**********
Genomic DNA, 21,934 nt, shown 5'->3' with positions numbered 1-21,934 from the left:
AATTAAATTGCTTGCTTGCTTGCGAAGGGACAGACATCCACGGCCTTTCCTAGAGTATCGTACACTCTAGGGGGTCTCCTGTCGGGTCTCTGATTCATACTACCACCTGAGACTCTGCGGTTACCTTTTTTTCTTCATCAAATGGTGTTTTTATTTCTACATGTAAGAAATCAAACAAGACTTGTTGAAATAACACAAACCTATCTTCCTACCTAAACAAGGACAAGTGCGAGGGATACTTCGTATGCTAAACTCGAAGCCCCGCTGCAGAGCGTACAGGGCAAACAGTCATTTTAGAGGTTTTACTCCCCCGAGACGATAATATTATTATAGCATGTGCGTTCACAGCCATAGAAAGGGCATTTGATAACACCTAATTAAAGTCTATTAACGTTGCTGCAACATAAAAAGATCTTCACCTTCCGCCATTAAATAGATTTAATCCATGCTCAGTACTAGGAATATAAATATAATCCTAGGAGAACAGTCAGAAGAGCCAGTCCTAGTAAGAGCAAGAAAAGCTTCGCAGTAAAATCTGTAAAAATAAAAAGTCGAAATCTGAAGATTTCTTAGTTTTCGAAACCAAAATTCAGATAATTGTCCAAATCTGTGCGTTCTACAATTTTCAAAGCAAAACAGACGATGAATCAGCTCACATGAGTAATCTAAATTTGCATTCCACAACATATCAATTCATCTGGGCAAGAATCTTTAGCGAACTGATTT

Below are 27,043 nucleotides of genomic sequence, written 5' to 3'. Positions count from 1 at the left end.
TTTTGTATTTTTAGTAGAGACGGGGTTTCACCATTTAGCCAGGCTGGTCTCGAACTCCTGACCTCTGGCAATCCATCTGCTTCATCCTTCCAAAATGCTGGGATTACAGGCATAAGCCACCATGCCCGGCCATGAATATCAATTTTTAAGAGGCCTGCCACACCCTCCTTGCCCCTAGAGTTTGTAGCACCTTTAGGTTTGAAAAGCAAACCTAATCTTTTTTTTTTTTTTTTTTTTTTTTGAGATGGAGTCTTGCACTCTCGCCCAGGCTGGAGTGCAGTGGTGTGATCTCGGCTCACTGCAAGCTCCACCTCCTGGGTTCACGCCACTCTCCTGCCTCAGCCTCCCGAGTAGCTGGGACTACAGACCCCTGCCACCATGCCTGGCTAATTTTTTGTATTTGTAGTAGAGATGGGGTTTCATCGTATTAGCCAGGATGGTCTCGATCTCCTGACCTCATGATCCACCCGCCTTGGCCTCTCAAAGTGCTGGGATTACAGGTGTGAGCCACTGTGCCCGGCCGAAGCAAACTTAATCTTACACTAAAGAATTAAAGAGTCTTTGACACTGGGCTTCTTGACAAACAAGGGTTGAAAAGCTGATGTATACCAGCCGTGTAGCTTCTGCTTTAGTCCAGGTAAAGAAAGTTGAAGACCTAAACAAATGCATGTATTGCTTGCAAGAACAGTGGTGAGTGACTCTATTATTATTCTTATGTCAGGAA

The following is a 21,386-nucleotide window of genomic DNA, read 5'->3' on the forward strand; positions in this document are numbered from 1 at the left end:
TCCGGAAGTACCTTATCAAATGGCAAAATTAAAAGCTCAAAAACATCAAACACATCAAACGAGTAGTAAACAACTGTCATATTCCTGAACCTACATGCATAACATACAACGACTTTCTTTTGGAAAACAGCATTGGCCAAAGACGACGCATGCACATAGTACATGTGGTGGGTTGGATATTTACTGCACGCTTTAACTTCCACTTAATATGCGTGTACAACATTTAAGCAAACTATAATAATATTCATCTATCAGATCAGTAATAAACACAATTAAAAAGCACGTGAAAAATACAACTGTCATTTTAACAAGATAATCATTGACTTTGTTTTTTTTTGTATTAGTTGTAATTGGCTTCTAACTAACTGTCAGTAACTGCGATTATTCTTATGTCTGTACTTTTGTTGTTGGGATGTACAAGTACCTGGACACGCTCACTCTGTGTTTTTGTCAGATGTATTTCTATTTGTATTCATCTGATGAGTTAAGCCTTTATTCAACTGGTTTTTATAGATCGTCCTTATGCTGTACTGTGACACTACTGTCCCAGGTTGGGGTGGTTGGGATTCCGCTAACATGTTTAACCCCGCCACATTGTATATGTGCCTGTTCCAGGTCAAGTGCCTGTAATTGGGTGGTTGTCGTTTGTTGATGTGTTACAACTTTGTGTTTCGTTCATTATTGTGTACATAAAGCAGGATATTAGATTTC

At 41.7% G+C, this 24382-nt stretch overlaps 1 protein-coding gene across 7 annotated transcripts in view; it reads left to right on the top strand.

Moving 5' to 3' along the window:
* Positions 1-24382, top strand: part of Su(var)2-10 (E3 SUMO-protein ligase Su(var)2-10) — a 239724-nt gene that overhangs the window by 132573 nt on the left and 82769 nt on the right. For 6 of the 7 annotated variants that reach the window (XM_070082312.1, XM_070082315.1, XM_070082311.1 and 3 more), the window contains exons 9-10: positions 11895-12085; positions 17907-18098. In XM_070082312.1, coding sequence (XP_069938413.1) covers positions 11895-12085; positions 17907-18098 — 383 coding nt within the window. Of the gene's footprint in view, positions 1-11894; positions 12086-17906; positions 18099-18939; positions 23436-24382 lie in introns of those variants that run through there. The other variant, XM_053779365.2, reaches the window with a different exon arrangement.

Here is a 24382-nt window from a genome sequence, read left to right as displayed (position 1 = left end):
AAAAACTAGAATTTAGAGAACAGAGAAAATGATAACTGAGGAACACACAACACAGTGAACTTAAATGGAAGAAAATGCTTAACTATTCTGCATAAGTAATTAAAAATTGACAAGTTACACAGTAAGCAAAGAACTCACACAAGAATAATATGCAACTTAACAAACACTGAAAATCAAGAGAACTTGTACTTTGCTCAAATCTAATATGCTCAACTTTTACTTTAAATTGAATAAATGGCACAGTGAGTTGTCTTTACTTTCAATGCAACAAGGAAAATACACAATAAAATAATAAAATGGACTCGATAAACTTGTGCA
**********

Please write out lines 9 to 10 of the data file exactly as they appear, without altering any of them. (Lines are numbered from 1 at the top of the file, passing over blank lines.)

* Positions 1-24382, top strand: part of Su(var)2-10 (E3 SUMO-protein ligase Su(var)2-10) — a 239724-nt gene that overhangs the window by 132573 nt on the left and 82769 nt on the right. For 6 of the 7 annotated variants that reach the window (XM_070082312.1, XM_070082315.1, XM_070082311.1 and 3 more), the window contains exons 9-10: positions 11895-12085; positions 17907-18098. In XM_070082312.1, coding sequence (XP_069938413.1) covers positions 11895-12085; positions 17907-18098 — 383 coding nt within the window. Of the gene's footprint in view, positions 1-11894; positions 12086-17906; positions 18099-18939; positions 23436-24382 lie in introns of those variants that run through there. The other variant, XM_053779365.2, reaches the window with a different exon arrangement.

Here is a 24382-nt window from a genome sequence, read left to right as displayed (position 1 = left end):